My instruction is generally based on the North Carolina Essential Standards for Visual Arts. This curriculum can be found here. In general, my instruction focuses on the elements (line, color, shape, form, texture, space, and value) and principles (movement, balance, emphasis, contrast, pattern, rhythm, and unity) of art. Students experience a variety of media, including drawing, painting, collage, printmaking, ceramics, digital art, and others. I am fortunate to teach a subject that readily connects with many other curricular areas, so I actively seek opportunities to inject our lessons with concepts from science, social studies, math, and language arts.
How Often? How Long?
Your student comes to art once per week for approximately 45 minutes. Occasionally, due to field trips, special events at school, or inclement weather, your student will miss their art class for the week. If your student is in 3rd, 4th, or 5th grade, they may also see me for an enrichment club on Fridays. Often these enrichment clubs focus on a particular art medium or skill, but they may also be completely unrelated to art. Students choose these enrichment clubs at the beginning of each nine week quarter. This year, in grades K through 2, each class will also see me for an additional enrichment class for one nine-week period.
Where’s My Child’s Artwork?
You should see your child's artwork brought home throughout the school year; however, if you don't, this may be for one of several very good reasons! Often their artwork is displayed somewhere in the school for up to several weeks after completion. I tend to display student artwork in the cafeteria, and classroom teachers often hold on to student artwork to display it in their room or on the bulletin boards in their halls.
Also, I begin collecting artwork for the All-County Art Show (held each spring) as early as possible. If I do hold on to a student's work for the show, I let the student know this when the rest of the class's work is returned. Of course, students are usually thrilled to hear this (though I make sure they understand that not every piece I hold will necessarily make it into the show because space is sometimes limited). I do my best to have as many students as possible represented at the show!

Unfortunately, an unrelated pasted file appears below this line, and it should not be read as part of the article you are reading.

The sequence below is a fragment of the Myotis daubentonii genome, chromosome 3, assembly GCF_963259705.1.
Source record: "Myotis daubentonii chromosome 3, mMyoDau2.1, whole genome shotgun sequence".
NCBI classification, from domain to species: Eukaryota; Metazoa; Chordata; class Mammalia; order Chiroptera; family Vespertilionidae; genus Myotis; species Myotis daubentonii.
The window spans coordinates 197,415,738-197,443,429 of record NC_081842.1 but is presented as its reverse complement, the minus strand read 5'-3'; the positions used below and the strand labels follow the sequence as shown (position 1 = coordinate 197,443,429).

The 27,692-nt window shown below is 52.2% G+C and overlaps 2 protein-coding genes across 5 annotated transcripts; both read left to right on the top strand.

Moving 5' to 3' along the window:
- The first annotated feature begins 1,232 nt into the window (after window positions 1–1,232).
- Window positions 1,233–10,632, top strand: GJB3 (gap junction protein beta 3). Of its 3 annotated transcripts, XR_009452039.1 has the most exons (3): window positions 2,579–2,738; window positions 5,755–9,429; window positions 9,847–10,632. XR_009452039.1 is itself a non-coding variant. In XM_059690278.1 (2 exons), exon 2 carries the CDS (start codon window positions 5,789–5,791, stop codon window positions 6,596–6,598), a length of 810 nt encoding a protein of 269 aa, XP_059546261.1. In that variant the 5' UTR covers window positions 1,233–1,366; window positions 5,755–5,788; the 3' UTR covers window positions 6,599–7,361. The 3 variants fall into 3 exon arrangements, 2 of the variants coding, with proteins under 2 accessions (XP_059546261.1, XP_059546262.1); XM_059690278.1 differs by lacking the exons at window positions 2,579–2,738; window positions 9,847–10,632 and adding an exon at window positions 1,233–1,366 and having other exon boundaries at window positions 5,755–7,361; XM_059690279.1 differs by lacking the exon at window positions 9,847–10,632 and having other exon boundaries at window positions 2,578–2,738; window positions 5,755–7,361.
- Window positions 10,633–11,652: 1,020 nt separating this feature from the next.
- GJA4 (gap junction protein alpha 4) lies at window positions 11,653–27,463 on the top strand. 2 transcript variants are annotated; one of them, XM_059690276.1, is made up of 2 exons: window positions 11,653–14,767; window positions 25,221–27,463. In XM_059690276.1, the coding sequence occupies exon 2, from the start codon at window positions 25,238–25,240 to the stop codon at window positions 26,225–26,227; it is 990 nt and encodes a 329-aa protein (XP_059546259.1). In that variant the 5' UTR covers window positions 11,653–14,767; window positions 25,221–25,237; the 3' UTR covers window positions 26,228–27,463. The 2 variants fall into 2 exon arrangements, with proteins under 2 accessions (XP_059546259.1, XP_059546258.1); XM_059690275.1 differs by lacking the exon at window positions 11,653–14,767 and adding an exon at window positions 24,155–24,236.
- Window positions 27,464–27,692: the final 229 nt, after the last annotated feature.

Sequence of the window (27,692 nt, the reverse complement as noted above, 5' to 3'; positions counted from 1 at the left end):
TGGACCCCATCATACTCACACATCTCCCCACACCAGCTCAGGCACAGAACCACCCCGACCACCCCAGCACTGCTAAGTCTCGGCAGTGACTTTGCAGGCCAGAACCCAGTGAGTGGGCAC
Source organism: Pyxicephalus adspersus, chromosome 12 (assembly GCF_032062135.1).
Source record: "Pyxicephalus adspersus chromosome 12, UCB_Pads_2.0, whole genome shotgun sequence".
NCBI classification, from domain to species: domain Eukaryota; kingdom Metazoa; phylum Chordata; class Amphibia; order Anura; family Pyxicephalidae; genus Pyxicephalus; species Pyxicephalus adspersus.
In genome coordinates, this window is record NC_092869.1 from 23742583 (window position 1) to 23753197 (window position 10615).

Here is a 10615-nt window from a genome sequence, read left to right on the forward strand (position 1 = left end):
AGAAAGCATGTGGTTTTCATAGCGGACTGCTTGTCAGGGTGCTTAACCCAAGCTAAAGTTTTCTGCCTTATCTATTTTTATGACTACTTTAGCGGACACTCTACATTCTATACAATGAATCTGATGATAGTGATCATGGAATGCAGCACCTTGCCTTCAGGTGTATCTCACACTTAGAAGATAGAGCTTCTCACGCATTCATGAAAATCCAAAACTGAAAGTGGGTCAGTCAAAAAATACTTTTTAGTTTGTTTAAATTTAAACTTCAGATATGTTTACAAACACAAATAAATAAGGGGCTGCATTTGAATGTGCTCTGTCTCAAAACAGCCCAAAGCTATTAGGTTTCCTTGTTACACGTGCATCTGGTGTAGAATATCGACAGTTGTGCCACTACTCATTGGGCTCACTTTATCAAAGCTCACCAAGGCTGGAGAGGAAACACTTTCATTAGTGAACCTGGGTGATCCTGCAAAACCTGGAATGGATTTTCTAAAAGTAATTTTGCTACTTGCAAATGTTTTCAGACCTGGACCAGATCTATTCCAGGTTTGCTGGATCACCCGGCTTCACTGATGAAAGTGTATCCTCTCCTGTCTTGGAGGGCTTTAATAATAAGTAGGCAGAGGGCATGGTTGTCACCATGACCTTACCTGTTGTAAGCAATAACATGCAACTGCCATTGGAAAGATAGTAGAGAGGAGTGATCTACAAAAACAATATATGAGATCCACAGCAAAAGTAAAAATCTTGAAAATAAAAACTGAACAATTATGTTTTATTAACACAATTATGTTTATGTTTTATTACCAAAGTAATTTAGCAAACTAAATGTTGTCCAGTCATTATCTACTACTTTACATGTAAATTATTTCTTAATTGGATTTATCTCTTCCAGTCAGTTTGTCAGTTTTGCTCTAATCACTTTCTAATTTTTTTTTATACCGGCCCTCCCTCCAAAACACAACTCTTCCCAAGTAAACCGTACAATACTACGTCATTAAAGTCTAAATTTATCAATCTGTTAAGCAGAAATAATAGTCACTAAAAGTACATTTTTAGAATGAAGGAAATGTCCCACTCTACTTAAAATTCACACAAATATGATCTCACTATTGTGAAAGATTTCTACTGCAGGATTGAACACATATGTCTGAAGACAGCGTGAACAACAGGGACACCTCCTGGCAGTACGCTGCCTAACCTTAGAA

Art Room Rules and Consequences (PBIS)
In the Art Room, we emphasize the five expectations of our school-wide PBIS (Positive Behavior Intervention and Supports) system of behavior management. The expectations include being safe, responsible, respectful, engaged, and being a leader. In the Art Room, entire classes are awarded a "splash" to add to their weekly total when they generally exhibit these behaviors as a group. When individuals exhibit positive behaviors that go above and beyond these expectations, they can choose a prize from my prize bucket.
When classes fall short of these expectations, they do not earn a "splash" for that day in art. If individual students are misbehaving, they initially receive one or two verbal warnings. Usually these warnings are enough to correct the behavior, but if they don't, I will sometimes ask a misbehaving student to sit at a separate desk, or in extreme cases, outside my door, to contemplate their behavior. On rare occasions when I feel like these consequences are insufficient to make the necessary behavior change, I will contact the student's parent to enlist their help in affecting the change.
I assign students grade (O for Outstanding, S for Satisfactory, I for Improving Progress, or N for No Progress) for each project they complete (and sometimes at intermediate stages of a longer project). This grade is derived from four areas: art concepts (Did they show understanding and use what we were learning?), creativity (Did they put their own "stamp" on their work? Were the ideas their own?), care (Did they show attention to detail? Did they take pride in their work?), and behavior/effort/attitude (Did they follow classroom rules? Did they give their best effort?).
We go over these criteria at the beginning of the year, and they form the basis of my feedback to students while they are completing their work. At the end of each quarter, their grade (O, S, I, or N) is basically an average of these project grades.